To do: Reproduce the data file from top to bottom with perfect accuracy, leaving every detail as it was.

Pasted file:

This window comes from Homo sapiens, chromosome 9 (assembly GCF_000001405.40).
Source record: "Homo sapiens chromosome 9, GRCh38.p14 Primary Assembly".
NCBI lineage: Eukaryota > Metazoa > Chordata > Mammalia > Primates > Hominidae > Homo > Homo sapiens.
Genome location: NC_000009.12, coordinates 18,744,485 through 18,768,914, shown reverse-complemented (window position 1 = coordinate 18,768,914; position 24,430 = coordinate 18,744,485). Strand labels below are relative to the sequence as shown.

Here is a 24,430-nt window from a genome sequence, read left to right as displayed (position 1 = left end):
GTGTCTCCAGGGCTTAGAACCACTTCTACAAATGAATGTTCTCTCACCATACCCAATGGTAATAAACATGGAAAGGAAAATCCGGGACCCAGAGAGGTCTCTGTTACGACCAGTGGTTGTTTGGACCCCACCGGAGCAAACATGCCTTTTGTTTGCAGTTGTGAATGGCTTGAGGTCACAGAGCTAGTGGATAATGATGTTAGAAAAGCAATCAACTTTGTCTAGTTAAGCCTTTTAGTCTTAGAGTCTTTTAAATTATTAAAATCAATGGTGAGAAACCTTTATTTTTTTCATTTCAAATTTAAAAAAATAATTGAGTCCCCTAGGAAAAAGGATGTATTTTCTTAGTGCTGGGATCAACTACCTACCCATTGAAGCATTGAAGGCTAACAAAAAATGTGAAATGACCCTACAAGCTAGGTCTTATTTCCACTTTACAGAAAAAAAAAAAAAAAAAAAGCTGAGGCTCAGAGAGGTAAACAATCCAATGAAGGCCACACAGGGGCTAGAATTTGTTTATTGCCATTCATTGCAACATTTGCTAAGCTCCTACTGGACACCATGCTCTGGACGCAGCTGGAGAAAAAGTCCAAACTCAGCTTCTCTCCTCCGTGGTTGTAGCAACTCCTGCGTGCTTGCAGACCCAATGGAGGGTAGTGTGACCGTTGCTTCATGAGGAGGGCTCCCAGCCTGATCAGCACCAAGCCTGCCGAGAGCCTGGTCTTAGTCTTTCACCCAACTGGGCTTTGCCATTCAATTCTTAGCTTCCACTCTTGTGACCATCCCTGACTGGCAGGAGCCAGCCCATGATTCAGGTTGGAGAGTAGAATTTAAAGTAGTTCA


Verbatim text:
This window comes from Homo sapiens, chromosome 9 (assembly GCF_000001405.40).
Source record: "Homo sapiens chromosome 9, GRCh38.p14 Primary Assembly".
NCBI lineage: Eukaryota > Metazoa > Chordata > Mammalia > Primates > Hominidae > Homo > Homo sapiens.
Genome location: NC_000009.12, coordinates 18,744,485 through 18,768,914, shown reverse-complemented (window position 1 = coordinate 18,768,914; position 24,430 = coordinate 18,744,485). Strand labels below are relative to the sequence as shown.

Here is a 24,430-nt window from a genome sequence, read left to right as displayed (position 1 = left end):
GTGTCTCCAGGGCTTAGAACCACTTCTACAAATGAATGTTCTCTCACCATACCCAATGGTAATAAACATGGAAAGGAAAATCCGGGACCCAGAGAGGTCTCTGTTACGACCAGTGGTTGTTTGGACCCCACCGGAGCAAACATGCCTTTTGTTTGCAGTTGTGAATGGCTTGAGGTCACAGAGCTAGTGGATAATGATGTTAGAAAAGCAATCAACTTTGTCTAGTTAAGCCTTTTAGTCTTAGAGTCTTTTAAATTATTAAAATCAATGGTGAGAAACCTTTATTTTTTTCATTTCAAATTTAAAAAAATAATTGAGTCCCCTAGGAAAAAGGATGTATTTTCTTAGTGCTGGGATCAACTACCTACCCATTGAAGCATTGAAGGCTAACAAAAAATGTGAAATGACCCTACAAGCTAGGTCTTATTTCCACTTTACAGAAAAAAAAAAAAAAAAAAAGCTGAGGCTCAGAGAGGTAAACAATCCAATGAAGGCCACACAGGGGCTAGAATTTGTTTATTGCCATTCATTGCAACATTTGCTAAGCTCCTACTGGACACCATGCTCTGGACGCAGCTGGAGAAAAAGTCCAAACTCAGCTTCTCTCCTCCGTGGTTGTAGCAACTCCTGCGTGCTTGCAGACCCAATGGAGGGTAGTGTGACCGTTGCTTCATGAGGAGGGCTCCCAGCCTGATCAGCACCAAGCCTGCCGAGAGCCTGGTCTTAGTCTTTCACCCAACTGGGCTTTGCCATTCAATTCTTAGCTTCCACTCTTGTGACCATCCCTGACTGGCAGGAGCCAGCCCATGATTCAGGTTGGAGAGTAGAATTTAAAGTAGTTCA